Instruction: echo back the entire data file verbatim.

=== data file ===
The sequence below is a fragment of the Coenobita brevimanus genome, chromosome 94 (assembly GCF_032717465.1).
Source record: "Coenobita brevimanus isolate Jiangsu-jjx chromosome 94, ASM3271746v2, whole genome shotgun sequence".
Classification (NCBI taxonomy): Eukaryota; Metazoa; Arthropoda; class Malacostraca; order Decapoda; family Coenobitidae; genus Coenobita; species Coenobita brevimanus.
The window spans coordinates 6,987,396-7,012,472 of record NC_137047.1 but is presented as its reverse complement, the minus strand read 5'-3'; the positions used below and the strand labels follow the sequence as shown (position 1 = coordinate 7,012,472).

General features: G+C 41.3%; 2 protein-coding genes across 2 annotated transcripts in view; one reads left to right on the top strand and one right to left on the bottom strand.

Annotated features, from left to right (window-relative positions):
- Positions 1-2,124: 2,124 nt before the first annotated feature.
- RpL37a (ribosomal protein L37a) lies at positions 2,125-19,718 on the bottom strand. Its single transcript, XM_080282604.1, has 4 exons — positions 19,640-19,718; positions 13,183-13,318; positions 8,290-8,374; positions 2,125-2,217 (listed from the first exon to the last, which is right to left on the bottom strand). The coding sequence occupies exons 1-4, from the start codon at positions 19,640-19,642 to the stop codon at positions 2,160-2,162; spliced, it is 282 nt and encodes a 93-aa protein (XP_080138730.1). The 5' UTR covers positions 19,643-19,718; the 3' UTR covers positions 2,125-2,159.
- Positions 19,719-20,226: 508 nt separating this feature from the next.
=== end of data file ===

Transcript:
The sequence below is a fragment of the Coenobita brevimanus genome, chromosome 94 (assembly GCF_032717465.1).
Source record: "Coenobita brevimanus isolate Jiangsu-jjx chromosome 94, ASM3271746v2, whole genome shotgun sequence".
Classification (NCBI taxonomy): Eukaryota; Metazoa; Arthropoda; class Malacostraca; order Decapoda; family Coenobitidae; genus Coenobita; species Coenobita brevimanus.
The window spans coordinates 6,987,396-7,012,472 of record NC_137047.1 but is presented as its reverse complement, the minus strand read 5'-3'; the positions used below and the strand labels follow the sequence as shown (position 1 = coordinate 7,012,472).

General features: G+C 41.3%; 2 protein-coding genes across 2 annotated transcripts in view; one reads left to right on the top strand and one right to left on the bottom strand.

Annotated features, from left to right (window-relative positions):
- Positions 1-2,124: 2,124 nt before the first annotated feature.
- RpL37a (ribosomal protein L37a) lies at positions 2,125-19,718 on the bottom strand. Its single transcript, XM_080282604.1, has 4 exons — positions 19,640-19,718; positions 13,183-13,318; positions 8,290-8,374; positions 2,125-2,217 (listed from the first exon to the last, which is right to left on the bottom strand). The coding sequence occupies exons 1-4, from the start codon at positions 19,640-19,642 to the stop codon at positions 2,160-2,162; spliced, it is 282 nt and encodes a 93-aa protein (XP_080138730.1). The 5' UTR covers positions 19,643-19,718; the 3' UTR covers positions 2,125-2,159.
- Positions 19,719-20,226: 508 nt separating this feature from the next.